May 27, 2004  (STAR) By Jess Diaz  -  The country’s most notorious coup plotter admits his past sins but swears he is now a rehabilitated putschist.

"I admit I had a part in coup attempts in 1986 and 1989, but I swear to God and to our people that I am now rehabilitated," opposition Sen. Gregorio Honasan told radio station dzBB.

He was reacting to an accusation made by Philippine National Police intelligence chief Director Robert Delfin that he has been recruiting organizations and individuals for sustained mass actions that would prevent the proclamation of winners in the presidential elections on or before June 30, when the terms of President Arroyo and Vice President Teofisto Guingona Jr. end.

Honasan, a former Army colonel discharged from the military due to his alleged involvement in at least seven coup attempts during the Aquino administration, is one of the leaders of the opposition Koalisyon ng Nagkakaisang Pilipino (KNP).

He was in charge of perimeter security for movie actor Fernando Poe Jr., KNP standard-bearer in the May 10 elections.

He said he is now a man of peace and would stick to the peaceful process of attaining reforms.

"This is the reason why, at the risk of being accused of selling out to the administration, I signed a covenant for peaceful and orderly elections shortly before May 10. I intend to abide by that," he said.

He said the covenant covers resolution of post-election issues through democratic and peaceful processes.

He signed the pact with Speaker Jose de Venecia Jr., president of the ruling Lakas party, as leader of the Philippine Guardians Brotherhood, Inc., a group composed mostly of retired military and police officers.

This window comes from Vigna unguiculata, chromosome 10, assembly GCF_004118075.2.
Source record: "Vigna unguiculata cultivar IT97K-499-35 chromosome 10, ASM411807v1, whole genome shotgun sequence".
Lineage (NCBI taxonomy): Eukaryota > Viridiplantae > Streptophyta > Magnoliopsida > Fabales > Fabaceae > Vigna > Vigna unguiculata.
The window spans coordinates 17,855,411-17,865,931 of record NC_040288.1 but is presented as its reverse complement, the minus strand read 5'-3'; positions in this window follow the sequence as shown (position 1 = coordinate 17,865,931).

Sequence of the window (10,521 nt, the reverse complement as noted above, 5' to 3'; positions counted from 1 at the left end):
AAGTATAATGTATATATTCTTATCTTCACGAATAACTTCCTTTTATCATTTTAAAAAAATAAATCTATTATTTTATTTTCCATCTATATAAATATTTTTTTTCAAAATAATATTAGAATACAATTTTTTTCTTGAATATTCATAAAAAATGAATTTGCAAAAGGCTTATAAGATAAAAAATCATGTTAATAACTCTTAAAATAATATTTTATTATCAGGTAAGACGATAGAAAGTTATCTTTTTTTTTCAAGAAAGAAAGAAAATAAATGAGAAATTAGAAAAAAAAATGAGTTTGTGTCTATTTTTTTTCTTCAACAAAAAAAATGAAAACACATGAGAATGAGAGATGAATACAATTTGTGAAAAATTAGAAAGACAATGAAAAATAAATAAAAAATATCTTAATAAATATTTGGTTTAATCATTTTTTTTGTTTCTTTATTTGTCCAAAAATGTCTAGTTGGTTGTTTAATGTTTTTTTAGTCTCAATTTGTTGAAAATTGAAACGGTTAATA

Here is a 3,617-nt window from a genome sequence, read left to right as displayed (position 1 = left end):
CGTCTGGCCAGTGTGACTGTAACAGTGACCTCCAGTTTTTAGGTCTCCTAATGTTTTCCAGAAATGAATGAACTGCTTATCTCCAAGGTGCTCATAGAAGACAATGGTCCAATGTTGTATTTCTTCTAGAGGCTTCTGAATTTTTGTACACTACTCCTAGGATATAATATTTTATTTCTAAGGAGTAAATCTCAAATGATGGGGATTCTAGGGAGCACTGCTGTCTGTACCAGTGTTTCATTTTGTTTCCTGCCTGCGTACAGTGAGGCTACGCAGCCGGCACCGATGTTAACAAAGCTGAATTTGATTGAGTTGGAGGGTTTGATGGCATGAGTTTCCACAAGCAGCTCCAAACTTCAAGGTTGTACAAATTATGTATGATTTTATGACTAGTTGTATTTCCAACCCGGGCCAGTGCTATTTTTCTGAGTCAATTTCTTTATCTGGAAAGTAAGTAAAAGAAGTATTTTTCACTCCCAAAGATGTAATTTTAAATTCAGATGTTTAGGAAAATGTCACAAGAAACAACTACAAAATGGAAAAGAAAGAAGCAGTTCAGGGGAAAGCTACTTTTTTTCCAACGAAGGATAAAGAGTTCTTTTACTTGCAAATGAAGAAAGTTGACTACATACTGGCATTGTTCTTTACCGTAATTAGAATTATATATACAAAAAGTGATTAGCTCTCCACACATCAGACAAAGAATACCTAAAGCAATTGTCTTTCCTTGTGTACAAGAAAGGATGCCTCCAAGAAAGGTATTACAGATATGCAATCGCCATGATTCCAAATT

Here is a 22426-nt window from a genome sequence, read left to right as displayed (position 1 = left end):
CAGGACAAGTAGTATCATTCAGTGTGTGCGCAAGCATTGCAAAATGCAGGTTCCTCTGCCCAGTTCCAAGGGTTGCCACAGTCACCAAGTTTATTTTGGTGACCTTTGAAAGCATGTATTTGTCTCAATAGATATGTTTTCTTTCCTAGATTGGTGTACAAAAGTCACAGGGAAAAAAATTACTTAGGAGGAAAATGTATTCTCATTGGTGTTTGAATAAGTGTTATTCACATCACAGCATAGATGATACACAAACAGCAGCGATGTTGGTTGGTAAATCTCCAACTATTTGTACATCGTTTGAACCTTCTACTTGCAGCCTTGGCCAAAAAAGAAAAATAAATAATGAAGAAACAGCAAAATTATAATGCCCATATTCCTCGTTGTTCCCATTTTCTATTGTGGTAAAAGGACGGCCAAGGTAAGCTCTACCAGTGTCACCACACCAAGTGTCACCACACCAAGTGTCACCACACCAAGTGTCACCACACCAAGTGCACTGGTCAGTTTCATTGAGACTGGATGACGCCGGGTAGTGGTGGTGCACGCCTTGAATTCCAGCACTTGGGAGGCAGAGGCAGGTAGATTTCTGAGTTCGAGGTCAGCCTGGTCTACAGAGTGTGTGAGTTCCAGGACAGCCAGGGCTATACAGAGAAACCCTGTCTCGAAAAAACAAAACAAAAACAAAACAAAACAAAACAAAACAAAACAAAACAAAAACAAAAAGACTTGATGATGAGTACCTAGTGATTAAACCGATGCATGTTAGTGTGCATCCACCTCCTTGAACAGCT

Honasan denied he has been recruiting groups and individuals in many parts of the country for mass protests in Metro Manila.

He admitted that he has traveled around the country during the campaign to accompany Poe in his sorties and also to solicit votes for Guardians as a party-list organization.

He said if he continues to believe in coup attempts and violence as means of achieving reforms, he would not have encouraged his organization to participate in the party-list elections.

"Besides, in the Senate, I chair the committee on peace, unity and reconciliation. It is unthinkable for me to advocate, support or abet violence," he stressed.

Honasan has been attending the joint session of Congress acting as a canvassing board for votes for president and vice president.

He is supporting the proposal of his opposition colleagues that the Senate and the House canvass the votes in plenary session instead of delegating the job to a bicameral committee.

Allies of the President in the legislature claim the proposal is intended to prevent the proclamation of winners on or before June 30. In case that happens, Senate President Franklin Drilon takes over from Mrs. Arroyo as acting president. — With Jose Rodel Clapano

Reported by: Sol Jose Vanzi

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